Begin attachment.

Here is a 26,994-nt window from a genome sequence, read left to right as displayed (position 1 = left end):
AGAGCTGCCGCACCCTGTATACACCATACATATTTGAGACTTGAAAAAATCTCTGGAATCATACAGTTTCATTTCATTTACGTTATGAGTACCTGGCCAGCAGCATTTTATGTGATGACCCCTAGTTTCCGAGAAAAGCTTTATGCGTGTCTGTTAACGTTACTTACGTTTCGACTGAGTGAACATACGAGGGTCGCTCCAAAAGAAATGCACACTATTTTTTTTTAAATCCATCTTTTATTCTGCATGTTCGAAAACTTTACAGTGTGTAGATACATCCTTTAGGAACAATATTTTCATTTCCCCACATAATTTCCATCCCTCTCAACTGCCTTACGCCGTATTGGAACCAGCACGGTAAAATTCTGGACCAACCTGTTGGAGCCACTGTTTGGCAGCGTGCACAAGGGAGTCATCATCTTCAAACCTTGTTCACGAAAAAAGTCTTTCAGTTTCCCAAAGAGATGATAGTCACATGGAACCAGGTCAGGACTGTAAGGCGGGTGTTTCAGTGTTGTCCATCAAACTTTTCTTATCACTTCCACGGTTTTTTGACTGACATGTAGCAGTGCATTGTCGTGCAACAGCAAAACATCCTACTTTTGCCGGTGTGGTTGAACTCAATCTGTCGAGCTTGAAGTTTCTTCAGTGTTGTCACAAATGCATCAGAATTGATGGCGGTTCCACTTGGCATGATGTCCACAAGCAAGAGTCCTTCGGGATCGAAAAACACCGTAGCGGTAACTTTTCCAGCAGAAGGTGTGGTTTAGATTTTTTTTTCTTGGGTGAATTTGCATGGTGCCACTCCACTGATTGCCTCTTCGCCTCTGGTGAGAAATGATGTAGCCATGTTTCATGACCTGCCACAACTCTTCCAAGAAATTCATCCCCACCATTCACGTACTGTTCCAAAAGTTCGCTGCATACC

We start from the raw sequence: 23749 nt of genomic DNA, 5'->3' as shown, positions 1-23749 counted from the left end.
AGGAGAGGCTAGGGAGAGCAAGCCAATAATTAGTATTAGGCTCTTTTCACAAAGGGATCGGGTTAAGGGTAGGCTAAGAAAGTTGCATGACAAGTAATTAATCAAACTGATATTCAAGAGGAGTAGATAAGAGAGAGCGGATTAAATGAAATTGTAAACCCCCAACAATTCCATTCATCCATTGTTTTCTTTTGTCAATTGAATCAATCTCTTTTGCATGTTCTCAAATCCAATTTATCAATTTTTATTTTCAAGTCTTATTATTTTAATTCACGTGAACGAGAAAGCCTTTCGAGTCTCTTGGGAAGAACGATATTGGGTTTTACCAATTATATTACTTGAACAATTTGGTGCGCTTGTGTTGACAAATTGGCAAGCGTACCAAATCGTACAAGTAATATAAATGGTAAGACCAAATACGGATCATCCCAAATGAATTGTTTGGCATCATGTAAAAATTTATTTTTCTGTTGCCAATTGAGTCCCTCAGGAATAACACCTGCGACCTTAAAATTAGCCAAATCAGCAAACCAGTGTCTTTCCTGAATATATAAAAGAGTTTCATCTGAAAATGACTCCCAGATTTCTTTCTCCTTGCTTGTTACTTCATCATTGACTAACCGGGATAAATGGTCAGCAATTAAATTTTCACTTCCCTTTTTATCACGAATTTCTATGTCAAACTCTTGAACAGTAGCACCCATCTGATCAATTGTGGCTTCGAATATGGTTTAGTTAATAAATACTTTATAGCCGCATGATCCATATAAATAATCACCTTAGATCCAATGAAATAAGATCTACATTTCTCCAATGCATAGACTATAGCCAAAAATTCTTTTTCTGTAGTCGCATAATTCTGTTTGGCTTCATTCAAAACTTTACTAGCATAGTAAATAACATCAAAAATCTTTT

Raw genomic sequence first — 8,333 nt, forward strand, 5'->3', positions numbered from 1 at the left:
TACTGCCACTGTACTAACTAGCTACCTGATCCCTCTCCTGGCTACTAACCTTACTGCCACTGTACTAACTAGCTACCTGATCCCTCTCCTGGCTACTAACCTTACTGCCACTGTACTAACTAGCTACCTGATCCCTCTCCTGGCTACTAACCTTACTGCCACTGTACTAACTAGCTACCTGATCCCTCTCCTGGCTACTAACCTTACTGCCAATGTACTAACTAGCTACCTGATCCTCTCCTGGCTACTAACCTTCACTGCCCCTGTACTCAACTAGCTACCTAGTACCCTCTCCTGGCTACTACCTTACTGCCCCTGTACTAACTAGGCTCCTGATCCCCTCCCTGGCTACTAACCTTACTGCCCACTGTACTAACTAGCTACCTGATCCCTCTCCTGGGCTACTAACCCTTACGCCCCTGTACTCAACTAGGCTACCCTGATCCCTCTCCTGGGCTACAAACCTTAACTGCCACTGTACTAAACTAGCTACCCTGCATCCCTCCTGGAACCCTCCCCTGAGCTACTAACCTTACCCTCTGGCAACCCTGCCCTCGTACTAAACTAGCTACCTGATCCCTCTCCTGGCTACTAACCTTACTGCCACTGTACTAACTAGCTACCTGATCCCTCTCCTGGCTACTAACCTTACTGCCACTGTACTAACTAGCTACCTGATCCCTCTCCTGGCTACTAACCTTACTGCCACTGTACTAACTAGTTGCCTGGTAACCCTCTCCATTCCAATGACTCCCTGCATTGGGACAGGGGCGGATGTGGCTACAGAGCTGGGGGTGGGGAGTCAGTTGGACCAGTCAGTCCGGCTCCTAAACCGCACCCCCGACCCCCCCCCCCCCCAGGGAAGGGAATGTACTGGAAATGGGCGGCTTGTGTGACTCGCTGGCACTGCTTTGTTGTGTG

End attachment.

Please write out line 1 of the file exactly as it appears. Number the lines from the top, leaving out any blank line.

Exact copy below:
Here is a 26,994-nt window from a genome sequence, read left to right as displayed (position 1 = left end):